State-owned ONGC may raise its stake in Cairn India’s prolific Rajasthan oil fields as a condition for agreeing to allow the Anil Agarwal-group firm operate the block after expiry of contractual period.
Cairn’s contractual term for exploring and producing oil from the Rajasthan Block RJ-ON-90/2 expires in 2020 and the area is to return to the block licensee, Oil and Natural Gas Corp (ONGC).
ONGC, which currently holds 30 per cent stake in the block, has told the Oil Ministry that the Production Sharing Contract (PSC) can be extended beyond 2020 if all parties to the contract agree on mutually agreeable terms.
“We are internally discussing Cairn’s request for extending the PSC by at least 10 years. As a licensee, we have our concerns on royalty which would be like to be addressed at the time of extension,” a top ONGC official said.
ONGC as a licensee of the block, where crude oil production touched 200,000 barrels per day in March, pays royalty to the government on not just its 30 per cent stake but also on Cairn’s 70 per cent interest. Though the royalty is later cost recovered, the company faces cash flow issues because of the payment.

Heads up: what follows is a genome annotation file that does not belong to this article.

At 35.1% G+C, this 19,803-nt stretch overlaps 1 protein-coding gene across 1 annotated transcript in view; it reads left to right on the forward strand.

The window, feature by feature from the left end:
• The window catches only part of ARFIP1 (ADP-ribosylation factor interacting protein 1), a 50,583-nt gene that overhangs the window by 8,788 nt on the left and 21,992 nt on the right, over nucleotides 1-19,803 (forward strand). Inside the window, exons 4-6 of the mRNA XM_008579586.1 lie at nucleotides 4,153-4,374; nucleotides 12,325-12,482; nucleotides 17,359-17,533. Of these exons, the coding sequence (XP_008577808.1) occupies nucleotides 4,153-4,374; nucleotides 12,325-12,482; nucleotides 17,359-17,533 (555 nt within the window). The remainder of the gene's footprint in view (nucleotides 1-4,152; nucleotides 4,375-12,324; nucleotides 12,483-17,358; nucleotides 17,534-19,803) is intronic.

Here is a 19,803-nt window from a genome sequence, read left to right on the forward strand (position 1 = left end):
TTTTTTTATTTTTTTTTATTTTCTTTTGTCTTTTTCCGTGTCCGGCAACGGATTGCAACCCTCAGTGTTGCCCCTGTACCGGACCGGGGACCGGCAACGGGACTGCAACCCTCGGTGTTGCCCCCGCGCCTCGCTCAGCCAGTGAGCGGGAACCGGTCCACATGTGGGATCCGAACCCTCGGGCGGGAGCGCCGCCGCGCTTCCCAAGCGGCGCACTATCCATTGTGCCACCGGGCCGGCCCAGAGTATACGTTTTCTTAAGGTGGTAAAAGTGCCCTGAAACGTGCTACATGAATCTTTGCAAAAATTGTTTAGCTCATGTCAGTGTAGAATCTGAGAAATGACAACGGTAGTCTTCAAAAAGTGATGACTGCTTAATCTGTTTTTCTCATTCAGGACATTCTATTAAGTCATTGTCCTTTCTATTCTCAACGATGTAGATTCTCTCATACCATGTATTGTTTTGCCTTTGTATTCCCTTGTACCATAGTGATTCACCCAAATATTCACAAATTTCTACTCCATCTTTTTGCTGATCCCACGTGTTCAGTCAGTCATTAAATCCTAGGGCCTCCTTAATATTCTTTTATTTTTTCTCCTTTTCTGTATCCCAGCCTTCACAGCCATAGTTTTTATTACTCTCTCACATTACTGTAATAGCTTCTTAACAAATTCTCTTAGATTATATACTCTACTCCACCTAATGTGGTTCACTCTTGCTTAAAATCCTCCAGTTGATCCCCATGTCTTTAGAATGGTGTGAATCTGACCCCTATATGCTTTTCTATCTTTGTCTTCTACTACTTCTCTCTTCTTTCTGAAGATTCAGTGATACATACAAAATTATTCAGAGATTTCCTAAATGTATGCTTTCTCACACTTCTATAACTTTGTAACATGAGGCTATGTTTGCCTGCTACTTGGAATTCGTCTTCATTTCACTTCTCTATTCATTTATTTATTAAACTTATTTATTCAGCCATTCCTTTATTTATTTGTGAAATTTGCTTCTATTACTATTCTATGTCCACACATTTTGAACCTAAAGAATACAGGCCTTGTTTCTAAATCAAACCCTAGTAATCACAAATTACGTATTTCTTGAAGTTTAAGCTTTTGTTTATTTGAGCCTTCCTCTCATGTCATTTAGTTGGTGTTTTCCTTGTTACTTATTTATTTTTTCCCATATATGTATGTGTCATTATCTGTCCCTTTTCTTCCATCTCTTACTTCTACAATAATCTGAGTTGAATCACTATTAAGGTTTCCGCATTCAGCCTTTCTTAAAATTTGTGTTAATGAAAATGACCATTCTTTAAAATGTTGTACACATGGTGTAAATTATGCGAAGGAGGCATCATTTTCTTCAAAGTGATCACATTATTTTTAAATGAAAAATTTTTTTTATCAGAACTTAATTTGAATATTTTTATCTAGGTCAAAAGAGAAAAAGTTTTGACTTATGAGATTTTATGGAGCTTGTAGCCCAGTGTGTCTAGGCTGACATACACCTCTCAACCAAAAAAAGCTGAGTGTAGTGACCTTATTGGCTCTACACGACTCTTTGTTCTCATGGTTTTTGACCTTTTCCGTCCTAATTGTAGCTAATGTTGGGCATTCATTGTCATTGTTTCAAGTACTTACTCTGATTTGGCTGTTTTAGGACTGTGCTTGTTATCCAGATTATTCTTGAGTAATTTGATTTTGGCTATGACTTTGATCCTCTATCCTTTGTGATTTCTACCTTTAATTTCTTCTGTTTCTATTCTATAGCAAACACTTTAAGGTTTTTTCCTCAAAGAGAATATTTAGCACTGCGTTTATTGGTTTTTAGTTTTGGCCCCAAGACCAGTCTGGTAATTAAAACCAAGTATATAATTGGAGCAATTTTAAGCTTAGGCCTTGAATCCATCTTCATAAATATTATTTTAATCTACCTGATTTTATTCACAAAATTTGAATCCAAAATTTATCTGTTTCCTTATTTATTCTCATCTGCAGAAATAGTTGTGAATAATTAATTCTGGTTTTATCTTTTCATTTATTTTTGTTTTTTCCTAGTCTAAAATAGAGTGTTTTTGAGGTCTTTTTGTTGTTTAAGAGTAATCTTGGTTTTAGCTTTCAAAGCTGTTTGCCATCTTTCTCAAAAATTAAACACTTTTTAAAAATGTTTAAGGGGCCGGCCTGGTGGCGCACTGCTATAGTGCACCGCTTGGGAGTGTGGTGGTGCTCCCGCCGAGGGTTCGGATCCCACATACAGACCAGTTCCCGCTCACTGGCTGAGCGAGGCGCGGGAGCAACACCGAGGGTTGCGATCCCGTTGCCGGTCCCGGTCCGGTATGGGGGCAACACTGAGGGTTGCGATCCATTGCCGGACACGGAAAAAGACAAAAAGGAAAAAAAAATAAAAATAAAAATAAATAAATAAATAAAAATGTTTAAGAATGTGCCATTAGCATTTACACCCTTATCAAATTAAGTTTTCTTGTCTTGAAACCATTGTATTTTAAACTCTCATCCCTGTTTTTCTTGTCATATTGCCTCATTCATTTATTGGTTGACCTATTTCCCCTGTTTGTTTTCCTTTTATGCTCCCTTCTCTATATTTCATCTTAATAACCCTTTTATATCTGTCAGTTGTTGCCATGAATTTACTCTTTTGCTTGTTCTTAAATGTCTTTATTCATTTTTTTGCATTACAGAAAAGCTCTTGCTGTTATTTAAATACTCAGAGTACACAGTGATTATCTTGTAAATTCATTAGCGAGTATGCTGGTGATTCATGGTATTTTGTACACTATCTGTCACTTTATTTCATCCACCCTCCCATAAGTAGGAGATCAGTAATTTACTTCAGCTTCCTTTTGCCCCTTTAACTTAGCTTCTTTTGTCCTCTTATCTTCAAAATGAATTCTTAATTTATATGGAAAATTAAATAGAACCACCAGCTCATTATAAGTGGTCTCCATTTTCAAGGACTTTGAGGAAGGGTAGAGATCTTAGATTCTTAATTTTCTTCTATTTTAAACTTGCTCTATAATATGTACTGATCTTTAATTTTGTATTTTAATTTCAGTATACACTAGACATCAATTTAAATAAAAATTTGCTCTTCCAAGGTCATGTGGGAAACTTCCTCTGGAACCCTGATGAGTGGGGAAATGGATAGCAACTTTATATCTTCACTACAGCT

“There is a thought within the company that we should as a condition for agreeing to extending PSC, insist on royalty being shared by the partners in proportion to their shareholding,” he said. “Raising stake to 50 per cent is also being discussed as a condition.”
The Rajasthan PSC provides for ONGC becoming the owner of all facilities once their cost is recovered from sale of crude oil.
The cost of Mangala, Bhagyam and Aishwariya oil field facilities in the block as well as the heated pipeline that carries the crude from the field to Gujarat refiners will be recovered much before the current term of PSC ends in 2020.
“Naturally, if we are the owners of the facilities and are saddled with royalty burden, we would look for addressing these before the PSC is extended,” the official said.
The Rajasthan Block RJ-ON-90/2 was awarded as an exploration acreage on terms different from 28 small and medium-sized fields like Panna/Mukta and Tapti and Ravva awarded alongside during 1991 and 1993.
The Oil Ministry in a draft policy has proposed extension of the PSC for these fields by 10 years or the balance economic life of the field, whichever is earlier. Cairn’s Rajasthan block is not included in this policy.
In case of the small and medium sized fields, ONGC is not the licensee and thus upon expiry of the contract period, the fields return to the government which will then auction it, pending which production may have to be shut down and field facilities damaged for no maintenance.
The official said ONGC, who is a party to the Rajasthan PSC as well as the licensee, will also need to agree to any extension provisions under the PSC.